This “Holiest of All” area was the ultra-sacred, cube-shaped room – alternately named in various scriptures as “the Most Holy Place” and “the Oracle.”  Only the Levitical/Aaronic High-Priest was permitted into this area – and then only once a year on the Day of Atonement.


This “Holiest of All” room was separated from the “Holy Place” room by a veil.  It is interesting that that veil is here referred to as “the second veil.”  This implies that there must also have been a first veil – perhaps the one at the entrance – the one that separated the Holy Place from the court that surrounded the main tabernacle structure.  If my understanding is correct, the first veil was replaced by a door in the stone temples.


4:  Which had the golden censer, and the Ark of the Covenant overlaid round about with gold, wherein was the golden pot that had manna, and Aaron’s rod that budded, and the tables of the covenant;


These were the articles that were housed within the confines of “the Holiest of All” – the Most Holy Place.


Some disagreement exists about this writer’s placement of “the golden censer” mentioned here – also known as “the altar of incense.”  According to the Old Testament scriptures, it was located in the Holy Place – not in the Most Holy Place.  But let’s defer that discussion until another time because it is not totally relevant to our topic right now.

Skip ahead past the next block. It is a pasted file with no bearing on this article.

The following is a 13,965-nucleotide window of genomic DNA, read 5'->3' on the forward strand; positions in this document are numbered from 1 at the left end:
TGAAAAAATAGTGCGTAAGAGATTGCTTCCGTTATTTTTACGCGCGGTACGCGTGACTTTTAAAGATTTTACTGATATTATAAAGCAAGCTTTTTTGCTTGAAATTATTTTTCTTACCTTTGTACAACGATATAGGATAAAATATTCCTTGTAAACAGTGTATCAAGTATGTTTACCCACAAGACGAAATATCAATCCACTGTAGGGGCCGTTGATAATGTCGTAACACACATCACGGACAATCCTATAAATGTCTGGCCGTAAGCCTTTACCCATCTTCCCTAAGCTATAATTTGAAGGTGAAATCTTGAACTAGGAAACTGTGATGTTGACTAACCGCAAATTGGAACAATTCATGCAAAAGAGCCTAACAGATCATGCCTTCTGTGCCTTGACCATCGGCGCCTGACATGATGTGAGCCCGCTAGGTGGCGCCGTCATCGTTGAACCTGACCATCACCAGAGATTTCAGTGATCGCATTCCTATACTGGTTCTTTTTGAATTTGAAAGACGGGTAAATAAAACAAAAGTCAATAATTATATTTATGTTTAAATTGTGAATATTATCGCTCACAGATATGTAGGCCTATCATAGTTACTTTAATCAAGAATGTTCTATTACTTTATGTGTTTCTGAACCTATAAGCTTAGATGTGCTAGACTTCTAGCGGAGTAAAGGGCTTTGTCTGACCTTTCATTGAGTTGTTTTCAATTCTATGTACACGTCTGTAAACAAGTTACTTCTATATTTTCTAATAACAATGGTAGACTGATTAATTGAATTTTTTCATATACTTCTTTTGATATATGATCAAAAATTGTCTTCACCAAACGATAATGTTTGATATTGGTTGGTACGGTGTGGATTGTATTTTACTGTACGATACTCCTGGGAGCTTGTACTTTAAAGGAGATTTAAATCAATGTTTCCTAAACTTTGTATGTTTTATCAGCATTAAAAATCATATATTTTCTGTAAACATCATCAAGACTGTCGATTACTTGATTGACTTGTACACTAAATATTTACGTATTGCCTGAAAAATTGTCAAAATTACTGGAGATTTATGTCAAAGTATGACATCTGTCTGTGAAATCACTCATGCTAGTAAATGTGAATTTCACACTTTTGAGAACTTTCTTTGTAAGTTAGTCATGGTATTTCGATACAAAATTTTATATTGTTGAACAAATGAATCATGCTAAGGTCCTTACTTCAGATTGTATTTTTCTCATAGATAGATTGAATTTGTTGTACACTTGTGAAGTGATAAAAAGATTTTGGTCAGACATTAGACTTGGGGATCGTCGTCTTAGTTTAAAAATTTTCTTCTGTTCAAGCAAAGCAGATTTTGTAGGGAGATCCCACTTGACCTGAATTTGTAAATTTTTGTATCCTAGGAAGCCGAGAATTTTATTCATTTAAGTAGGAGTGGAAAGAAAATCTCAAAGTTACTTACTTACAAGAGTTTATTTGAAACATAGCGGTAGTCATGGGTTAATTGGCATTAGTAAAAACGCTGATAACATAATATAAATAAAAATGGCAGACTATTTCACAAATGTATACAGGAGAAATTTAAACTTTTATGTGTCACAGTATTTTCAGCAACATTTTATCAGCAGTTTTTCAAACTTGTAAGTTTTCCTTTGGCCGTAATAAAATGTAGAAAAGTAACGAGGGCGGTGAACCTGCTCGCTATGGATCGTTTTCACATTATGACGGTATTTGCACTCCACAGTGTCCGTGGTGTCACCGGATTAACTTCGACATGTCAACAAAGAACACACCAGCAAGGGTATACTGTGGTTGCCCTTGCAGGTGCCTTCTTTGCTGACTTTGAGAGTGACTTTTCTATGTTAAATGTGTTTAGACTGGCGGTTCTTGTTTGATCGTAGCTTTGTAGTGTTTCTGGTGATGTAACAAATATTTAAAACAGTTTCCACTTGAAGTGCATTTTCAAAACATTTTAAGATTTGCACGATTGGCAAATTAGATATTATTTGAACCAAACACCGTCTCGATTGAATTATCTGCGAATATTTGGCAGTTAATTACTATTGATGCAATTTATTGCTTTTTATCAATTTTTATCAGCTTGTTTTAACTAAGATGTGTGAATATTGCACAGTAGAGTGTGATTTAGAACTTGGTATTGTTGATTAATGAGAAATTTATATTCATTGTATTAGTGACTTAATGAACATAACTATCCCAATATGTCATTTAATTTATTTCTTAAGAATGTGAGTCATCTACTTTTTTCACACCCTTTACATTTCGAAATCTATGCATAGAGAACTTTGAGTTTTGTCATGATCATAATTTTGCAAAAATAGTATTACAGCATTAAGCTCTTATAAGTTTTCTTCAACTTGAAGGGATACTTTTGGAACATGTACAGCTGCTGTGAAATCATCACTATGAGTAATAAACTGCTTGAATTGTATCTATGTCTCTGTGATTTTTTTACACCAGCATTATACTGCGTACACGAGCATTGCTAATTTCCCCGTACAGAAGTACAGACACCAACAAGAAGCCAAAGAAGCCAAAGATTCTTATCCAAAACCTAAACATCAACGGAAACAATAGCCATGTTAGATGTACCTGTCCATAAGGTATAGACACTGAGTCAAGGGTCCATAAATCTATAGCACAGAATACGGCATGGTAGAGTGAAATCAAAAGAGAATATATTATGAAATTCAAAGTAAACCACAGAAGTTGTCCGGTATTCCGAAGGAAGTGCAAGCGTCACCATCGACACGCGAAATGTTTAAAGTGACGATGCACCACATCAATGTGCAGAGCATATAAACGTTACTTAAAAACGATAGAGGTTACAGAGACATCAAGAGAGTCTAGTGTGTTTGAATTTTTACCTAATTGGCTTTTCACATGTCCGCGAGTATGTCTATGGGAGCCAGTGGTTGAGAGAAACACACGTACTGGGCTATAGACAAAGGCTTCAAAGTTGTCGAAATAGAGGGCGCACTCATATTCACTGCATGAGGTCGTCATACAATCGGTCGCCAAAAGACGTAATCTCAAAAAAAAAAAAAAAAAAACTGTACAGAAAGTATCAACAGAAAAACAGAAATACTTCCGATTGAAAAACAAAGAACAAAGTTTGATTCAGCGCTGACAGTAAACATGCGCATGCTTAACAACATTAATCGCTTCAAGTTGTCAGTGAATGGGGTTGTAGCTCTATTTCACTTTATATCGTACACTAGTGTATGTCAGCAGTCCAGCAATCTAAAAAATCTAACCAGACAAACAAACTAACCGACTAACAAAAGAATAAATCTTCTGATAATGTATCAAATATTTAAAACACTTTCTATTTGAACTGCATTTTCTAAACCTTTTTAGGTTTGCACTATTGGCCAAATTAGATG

When we read about “the Ark of the Covenant” and “the Tables (or Tablets) of the Covenant,” we can be sure that both items are referring specifically to the Sinai Covenant.


I’ve heard some claim that only the Ten Commandments were written on those stone tablets; but not the details of the Sinai Covenant laws.  Maybe that’s true; but some Bible scholars disagree. 


Of course, there was much more to the Sinai Covenant than just the Ten Commandments – although they were the very core of it.  The Ten Commandments are the core of all of God’s covenants.


But technically, the Sinai Covenant was separate from the Ten Commandments.  The Sinai Covenant was an add-on!  Paul wrote in Galatians 3:19 that the Sinai Covenant “was added because of transgressions.”  This verse strongly implies that the covenant details had been written on these “tables.”  Also, we know that, before his death, Moses wrote out a copy of the law and had that copy put into the side of the ark (Deuteronomy 31:9, 24-26; I Kings 8:9; II Chronicles 5:10).  So, if we put all of the evidence together, it would appear that there was certainly more information on those stone tablets than just the Ten Commandments.